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In The News:  Editorial 

Hope Intervenes

Arnon Krongrad, MD, Miami Herald - Mar, 18 2007

Roberto was afraid. He almost took his prostate cancer back to Santiago, Chile. That's when Hope intervened. Hope, my secretary, spent hours listening to Roberto. So did his wife, my wife, his daughter and another woman who's a good friend. Roberto stayed.

Roberto did what many men do: In a time of emotional distress, he surrounded himself with women. I am a prostate-cancer surgeon, and I see fragile men. Roberto's fear is not unique. Jeff was so afraid that he turned to blueberries, an unproven remedy, and let his prostate cancer spread. Sam booked and canceled surgery all over the country.

The problem starts before diagnosis: My team once found that 45 of 100 men told of the risk -- abnormal tests or exams -- leave medical care. Even men who are not at imminent risk seem troubled. Speaking at a lawyers' luncheon, I shared that prostate cancer is the most common cancer of lawyers. They noted this -- they almost stopped eating -- but from bother rather than thanks.

Does it matter? Think of six men you know; if you are thinking of African-American men, think of four. One of these men will be diagnosed with prostate cancer.

But does it matter? Don't men with prostate cancer often die of other things? Yes. Prostate cancer grows more slowly than pancreatic cancer. There is more of a chance that you will be killed by bird flu or someone dropping a piano on your head if you have prostate cancer than if you have pancreatic cancer. But there is another reason that men with prostate cancer often die of other things: effective prostate cancer treatment.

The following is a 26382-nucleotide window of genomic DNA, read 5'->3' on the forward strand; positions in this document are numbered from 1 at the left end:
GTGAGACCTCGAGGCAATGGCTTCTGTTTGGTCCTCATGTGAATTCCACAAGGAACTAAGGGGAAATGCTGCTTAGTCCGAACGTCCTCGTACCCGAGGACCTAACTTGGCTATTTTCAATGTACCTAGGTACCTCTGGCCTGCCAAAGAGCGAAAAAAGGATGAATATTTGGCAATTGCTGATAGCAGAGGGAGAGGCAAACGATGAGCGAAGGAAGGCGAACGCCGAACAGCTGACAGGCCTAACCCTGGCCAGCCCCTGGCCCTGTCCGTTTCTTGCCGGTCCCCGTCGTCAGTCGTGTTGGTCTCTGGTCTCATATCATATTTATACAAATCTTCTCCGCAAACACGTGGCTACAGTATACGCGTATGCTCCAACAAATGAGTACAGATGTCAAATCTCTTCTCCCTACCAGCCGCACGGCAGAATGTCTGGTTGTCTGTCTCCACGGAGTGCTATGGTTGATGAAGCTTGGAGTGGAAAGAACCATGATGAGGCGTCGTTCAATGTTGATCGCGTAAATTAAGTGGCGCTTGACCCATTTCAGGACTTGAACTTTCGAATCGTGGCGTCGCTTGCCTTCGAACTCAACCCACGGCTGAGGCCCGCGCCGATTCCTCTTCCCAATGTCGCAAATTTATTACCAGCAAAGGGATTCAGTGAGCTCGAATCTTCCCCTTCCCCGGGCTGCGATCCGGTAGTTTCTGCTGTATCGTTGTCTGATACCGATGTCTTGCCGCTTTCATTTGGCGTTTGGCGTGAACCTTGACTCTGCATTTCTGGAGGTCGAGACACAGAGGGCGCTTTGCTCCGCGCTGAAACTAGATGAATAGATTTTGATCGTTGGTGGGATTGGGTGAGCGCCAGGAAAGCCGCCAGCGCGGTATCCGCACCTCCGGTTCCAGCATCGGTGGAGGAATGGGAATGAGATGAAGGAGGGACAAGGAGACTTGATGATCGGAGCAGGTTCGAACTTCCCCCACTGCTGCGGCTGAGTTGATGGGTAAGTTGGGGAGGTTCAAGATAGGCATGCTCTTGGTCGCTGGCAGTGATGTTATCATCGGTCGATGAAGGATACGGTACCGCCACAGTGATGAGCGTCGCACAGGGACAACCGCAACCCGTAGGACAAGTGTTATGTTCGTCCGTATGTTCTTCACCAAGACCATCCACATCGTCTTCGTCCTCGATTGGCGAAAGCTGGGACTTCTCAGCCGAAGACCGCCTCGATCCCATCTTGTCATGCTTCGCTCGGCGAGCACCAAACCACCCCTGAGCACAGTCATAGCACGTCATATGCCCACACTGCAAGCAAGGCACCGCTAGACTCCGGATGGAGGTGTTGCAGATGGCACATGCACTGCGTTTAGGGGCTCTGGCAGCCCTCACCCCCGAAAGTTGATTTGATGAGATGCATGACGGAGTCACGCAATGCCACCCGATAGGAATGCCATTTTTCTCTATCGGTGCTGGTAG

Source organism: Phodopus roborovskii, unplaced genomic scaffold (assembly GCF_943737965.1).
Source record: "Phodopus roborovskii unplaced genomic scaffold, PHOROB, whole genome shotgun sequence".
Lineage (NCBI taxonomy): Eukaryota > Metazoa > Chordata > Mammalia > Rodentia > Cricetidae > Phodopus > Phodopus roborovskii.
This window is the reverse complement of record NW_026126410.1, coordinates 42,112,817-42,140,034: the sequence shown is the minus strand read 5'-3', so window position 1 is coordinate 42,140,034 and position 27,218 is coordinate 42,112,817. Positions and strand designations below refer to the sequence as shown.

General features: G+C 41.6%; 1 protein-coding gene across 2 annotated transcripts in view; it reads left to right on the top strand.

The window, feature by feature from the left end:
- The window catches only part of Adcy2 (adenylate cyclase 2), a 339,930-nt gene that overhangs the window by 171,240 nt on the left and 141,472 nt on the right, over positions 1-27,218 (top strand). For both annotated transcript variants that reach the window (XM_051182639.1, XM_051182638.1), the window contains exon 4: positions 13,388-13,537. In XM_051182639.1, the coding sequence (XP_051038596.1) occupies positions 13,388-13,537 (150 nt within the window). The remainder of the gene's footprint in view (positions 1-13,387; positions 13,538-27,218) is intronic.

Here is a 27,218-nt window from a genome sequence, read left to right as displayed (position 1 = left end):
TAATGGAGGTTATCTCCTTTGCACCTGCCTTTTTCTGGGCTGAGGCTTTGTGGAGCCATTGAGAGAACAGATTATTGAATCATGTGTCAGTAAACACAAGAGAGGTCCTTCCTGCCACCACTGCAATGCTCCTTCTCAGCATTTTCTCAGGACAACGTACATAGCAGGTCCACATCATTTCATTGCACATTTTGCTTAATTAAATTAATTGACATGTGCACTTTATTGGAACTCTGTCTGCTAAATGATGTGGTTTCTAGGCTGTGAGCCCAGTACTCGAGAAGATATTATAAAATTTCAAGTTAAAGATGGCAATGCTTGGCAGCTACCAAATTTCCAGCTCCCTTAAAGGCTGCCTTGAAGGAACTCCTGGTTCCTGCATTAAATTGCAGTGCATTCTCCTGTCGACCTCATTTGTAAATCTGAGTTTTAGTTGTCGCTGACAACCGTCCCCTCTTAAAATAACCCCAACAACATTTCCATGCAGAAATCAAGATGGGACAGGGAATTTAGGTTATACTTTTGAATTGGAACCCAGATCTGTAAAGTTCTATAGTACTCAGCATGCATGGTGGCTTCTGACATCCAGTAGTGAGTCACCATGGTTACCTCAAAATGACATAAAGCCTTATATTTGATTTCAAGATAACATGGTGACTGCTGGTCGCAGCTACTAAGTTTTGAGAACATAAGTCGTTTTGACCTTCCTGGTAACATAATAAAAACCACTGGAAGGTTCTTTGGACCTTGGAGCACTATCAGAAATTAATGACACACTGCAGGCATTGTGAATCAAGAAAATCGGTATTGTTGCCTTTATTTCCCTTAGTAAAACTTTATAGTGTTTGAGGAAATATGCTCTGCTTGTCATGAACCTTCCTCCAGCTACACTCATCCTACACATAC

How many men actually die of prostate cancer? Five hundred -- every week. Enough to fill a jumbo jet. We lose 500 American fathers, sons, brothers and husbands to prostate cancer weekly. Does it help that prostate cancer grows slowly? If your plane were crashing, would you want it to go down slowly?

Julie Lewit-Nirenberg, a former publisher of Mademoiselle, had a high risk of breast cancer and had her breasts removed. She saw how organizations over the years had raised the public's breast-cancer awareness: Lee Denim Day and pink M&Ms, for instance, and Race for the Cure, which raised $1 billion for research.

She saw a contrasting state of affairs when it came to the most common cancer in men -- prostate cancer. Awareness efforts were fragmented and sporadic, at best.

Energized and inspired by her experience with breast-cancer advocacy, Julie founded the American Prostate Cancer Initiative.

She wants to target women to get through to the men in their lives. Why? Because she believes that women provide vital health information to men who are focused on other things.

But we must include men in this conversation, too. Men can be eloquent, as were Intel executive Andy Grove and broadcaster Pat Robertson when they were diagnosed. Such gifted communicators as Colin Powell, who had prostate cancer surgery, likely would do more if we all did more.

The Initiative is launching a national work-based awareness event. On June 15, for Father's Day, wear your sneakers to work. Close them with sky-blue laces from Sneakers at Work. Managers can register their businesses now (www.sneakersatwork.org or www.laprp.com ).

"Generating awareness is the first step to saving lives," says Barry E. Johnson, president and CEO of the Greater Miami Chamber of Commerce. He said that companies "need to keep up with market trends and technology to win business, and they need to focus on regular prostate examinations to potentially win a battle for life."

Adds Congresswoman Ileana Ros-Lehtinen: "My father had prostate cancer and I know that this is a problem that impacts the entire family unit, not just the one afflicted. He beat his cancer and others can also. It takes a nationwide campaign -- but at a local level -- to better educate the public and find a cure soon. Let us all join in this fight."

Roberto sat by the water and looked to blue skies. He reflected: "If I had known that I would be here, with you, three days after surgery it would have saved me anguished and sleepless nights." He asked: "Do you know the value of knowing?"
That's when Hope intervened.